Hi, "Joined: Fri Jan 21, 2005 10:24pm."

Perhaps we can draw another person or two into our dialogue, if I add the rest of what I remember (anyway, THINK I remember) about the novel in question, which is probably as likely to date from the 1980s as from the 1990s. In so doing, I will not (I believe) disincline any first-time reader from reading the book, should we ever manage to identify it. (The book is THAT good.) So, on that note...

In addition to the details that I mentioned in my first posting, consider these following points. In the novel in question, interspersed with scenes set in the nursing home, are scenes of destruction set in the depths of space, where great battle fleets are manned by beings of many worlds, beings who frequently die at their battle stations, not for lack of courage, but for lack of the kind of commanders they need. (Such commanders, we learn, are awaited from earth.) Also, toward the end of the novel, as the old man lies dying (hardly a surprise here: old men, particularly in nursing homes, DO die), during the night there appears in his room an officer in the uniform of the fleet, come to recognize the dying man for his service and to honor him for it. Is this officer's appearance merely another in a series of old man dreams (and the officer, maybe, just an imagined form of the angel of death)? Or are the officer and all the (maybe not after all imaginary) dreams the reality? This, you must decide for yourself; the author does not decide for you. And so good is this book, what you decide after a first reading may or may not be what you decide after a second reading, or a third.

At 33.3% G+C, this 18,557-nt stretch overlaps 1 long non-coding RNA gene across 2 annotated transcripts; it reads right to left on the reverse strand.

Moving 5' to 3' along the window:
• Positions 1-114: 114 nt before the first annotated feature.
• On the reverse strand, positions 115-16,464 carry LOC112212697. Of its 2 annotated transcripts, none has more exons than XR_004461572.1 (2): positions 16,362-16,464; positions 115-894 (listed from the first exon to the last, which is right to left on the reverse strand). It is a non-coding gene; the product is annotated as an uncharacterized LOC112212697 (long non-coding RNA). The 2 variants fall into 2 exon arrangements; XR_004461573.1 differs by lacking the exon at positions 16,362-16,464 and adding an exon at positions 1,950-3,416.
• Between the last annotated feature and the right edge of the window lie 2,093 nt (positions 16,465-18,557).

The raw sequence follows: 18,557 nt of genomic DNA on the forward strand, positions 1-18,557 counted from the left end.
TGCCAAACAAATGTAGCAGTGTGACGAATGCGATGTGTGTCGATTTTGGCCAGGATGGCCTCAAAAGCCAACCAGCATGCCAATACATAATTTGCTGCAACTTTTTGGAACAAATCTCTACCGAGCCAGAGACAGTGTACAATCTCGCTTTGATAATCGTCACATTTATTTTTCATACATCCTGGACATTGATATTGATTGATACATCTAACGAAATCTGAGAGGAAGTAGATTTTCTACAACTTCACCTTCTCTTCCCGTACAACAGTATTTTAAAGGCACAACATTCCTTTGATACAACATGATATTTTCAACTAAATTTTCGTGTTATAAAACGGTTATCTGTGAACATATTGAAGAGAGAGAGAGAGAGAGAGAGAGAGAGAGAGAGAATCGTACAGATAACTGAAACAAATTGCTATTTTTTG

The details that I've added in the above paragraph--especially the reference to scenes set in the depths of space, and to a need of awaited commanders from earth--might understandably lead someone to think of John D. MacDonald's BALLROOM OF THE SKIES (published in 1952, before MacDonald turned from science fiction to detective novels, gaining reputation for his Travis McGee character in particular). BALLROOM OF THE SKIES, though dated in many details, is still worth reading--especially if you mentally substitute China for his Pak-India, and substitute something like the 2040s for his 1970s. But BALLROOM OF THE SKIES is not the novel sought; the sought, yet-to-be-identified novel has a timelessness that MacDonald's novel lacks.

Terry
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Re: In need of help to identify an author/novel...

Postby Third Foundationer » Sun May 15, 2011 2:33 am

This sounds quite a bit like the Philip K. Dick short story "War Veteran"from 1955.

You said your story in quesiton is a novel from the 1980's or 1990's, so I don't think I am right. Still, give "Wav Veteran" a look--perhaps it inspired the novel you are thinking of.

--3rdf
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Re: In need of help to identify an author/novel...

Postby Terry » Sun May 15, 2011 8:09 am

Would 'twere so, 3rdf; but thanks for reminding me of the Dick story. When I pulled down the volume containing "War Veteran" and looked through it this morning, I was reminded how well I would do to reread all of Dick's collected short stories. What a mind he had! ("Second Variety" still has me smiling a little and shaking my head every time I think about it--even at age 70.)